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Old 20th May 2015, 13:07   #18
Summer of '77
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Join Date: Mar 2011
Location: London-Essex
Team(s): Kent, Essex, Surrey Stars
Posts: 7,816
With the English cricket competitions, I get the feeling that the 50 overs thing is almost nobody's favourite. It's like that scene in Auf Wiedersehen Pet when they're voting on a colour for the hut decor and and up with yellow - "Who voted for yellow?" "Nobody, but it's everyone's second preference". Last year, I found myself in a sizeable camp of CC fans who went along to the Royal London because it's a full day's cricket...but we'd all much prefer to be watching the red ball game. Similarly, I identified a decent smattering of T20 fans who were there to catch some limited overs thrills and spills, but would have rather it over was the shorter format.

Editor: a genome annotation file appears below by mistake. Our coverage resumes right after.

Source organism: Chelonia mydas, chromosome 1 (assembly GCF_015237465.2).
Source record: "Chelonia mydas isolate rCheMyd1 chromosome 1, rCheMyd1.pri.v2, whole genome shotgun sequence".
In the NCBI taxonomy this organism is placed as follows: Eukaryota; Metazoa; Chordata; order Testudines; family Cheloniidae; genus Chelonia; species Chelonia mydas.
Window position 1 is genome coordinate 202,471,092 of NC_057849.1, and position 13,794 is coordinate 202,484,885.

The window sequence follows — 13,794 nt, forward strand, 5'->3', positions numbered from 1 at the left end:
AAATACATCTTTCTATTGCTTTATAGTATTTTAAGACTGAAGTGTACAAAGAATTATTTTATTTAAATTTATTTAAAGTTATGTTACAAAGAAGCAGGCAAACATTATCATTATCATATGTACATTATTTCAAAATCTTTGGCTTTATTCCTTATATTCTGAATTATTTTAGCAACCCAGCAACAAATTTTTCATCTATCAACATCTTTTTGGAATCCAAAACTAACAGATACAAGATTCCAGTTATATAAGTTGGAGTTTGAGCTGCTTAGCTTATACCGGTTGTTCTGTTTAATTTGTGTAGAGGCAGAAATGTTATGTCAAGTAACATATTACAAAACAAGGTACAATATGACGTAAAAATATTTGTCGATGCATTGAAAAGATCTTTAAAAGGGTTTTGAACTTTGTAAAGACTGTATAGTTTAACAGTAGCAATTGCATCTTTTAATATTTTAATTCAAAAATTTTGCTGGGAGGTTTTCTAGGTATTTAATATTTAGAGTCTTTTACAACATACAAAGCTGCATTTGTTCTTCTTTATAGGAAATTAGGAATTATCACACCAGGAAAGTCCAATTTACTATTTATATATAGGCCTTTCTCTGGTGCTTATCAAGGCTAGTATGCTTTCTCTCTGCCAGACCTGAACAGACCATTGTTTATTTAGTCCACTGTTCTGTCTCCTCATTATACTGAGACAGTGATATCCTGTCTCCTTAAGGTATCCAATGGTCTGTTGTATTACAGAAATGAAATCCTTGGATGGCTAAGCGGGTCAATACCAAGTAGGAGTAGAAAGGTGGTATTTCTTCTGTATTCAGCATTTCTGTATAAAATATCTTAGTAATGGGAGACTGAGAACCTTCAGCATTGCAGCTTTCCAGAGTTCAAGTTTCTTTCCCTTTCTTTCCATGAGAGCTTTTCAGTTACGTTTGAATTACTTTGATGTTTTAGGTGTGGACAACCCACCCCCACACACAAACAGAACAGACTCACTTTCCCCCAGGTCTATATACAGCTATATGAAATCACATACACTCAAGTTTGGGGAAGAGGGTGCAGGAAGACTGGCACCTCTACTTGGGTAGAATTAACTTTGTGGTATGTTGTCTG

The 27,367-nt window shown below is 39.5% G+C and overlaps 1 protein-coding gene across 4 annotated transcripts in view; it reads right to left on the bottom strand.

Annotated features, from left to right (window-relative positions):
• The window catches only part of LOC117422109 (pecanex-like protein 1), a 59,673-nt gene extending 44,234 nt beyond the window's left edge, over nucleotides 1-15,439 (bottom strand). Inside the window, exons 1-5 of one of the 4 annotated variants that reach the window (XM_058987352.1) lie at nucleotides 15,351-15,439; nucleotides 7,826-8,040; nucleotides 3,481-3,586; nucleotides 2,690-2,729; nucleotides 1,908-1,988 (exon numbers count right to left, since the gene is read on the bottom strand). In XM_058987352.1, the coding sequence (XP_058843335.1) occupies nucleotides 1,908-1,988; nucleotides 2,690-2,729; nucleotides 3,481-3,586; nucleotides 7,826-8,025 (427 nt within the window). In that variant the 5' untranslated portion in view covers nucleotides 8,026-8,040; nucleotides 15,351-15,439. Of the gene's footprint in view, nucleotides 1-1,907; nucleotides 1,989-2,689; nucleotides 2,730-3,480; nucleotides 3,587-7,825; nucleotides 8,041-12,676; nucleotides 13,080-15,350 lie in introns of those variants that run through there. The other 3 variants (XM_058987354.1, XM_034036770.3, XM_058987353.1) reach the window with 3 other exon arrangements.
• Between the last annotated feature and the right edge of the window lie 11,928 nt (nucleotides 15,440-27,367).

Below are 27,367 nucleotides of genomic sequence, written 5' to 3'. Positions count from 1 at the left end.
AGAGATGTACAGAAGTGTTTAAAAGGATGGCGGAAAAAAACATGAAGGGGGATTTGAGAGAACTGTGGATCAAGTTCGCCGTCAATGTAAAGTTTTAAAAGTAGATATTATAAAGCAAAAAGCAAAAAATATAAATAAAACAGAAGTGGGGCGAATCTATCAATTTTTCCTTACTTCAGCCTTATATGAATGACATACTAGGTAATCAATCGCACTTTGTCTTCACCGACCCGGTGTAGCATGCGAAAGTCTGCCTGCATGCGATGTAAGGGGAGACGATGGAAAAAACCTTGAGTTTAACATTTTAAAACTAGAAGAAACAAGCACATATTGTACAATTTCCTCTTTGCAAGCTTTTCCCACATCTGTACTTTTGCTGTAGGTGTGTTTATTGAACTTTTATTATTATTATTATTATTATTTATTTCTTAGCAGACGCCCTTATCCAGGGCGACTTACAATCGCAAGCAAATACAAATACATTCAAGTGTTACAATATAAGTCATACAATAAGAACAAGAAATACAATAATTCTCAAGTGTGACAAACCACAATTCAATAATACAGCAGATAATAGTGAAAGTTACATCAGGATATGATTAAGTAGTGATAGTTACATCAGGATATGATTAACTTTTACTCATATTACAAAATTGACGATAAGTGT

It's certainly not a lucrative competition, in the way the old Gillette and B&H once were. Because Warks were desperate to fill some seats for their semi final with Kent, they allowed members of both counties in for free and charged everyone else a tenner. Kent's share of the meagre gate income was so small, they barely covered their expenses for the day.

The only rationale for retaining a non-T20 limited overs competition has to that it unequivocally helps to prepare the national side for its ODI commitments. Most of the chatter from WC2015, however, seemed to suggest that England are still entrenched in a mid-90s mindset and that, in fact, it's T20 which is better equipping cricketers to excel over 50 overs. I believe this point needs to be thoroughly considered, because if the 50 overs competition is failing in its preparatory duties, attracting nobody and is a financial flop, then why on earth should we be contemplating reducing the Championship rather than doing the truly radical thing and admitting that old-school domestic one-dayers are redundant?
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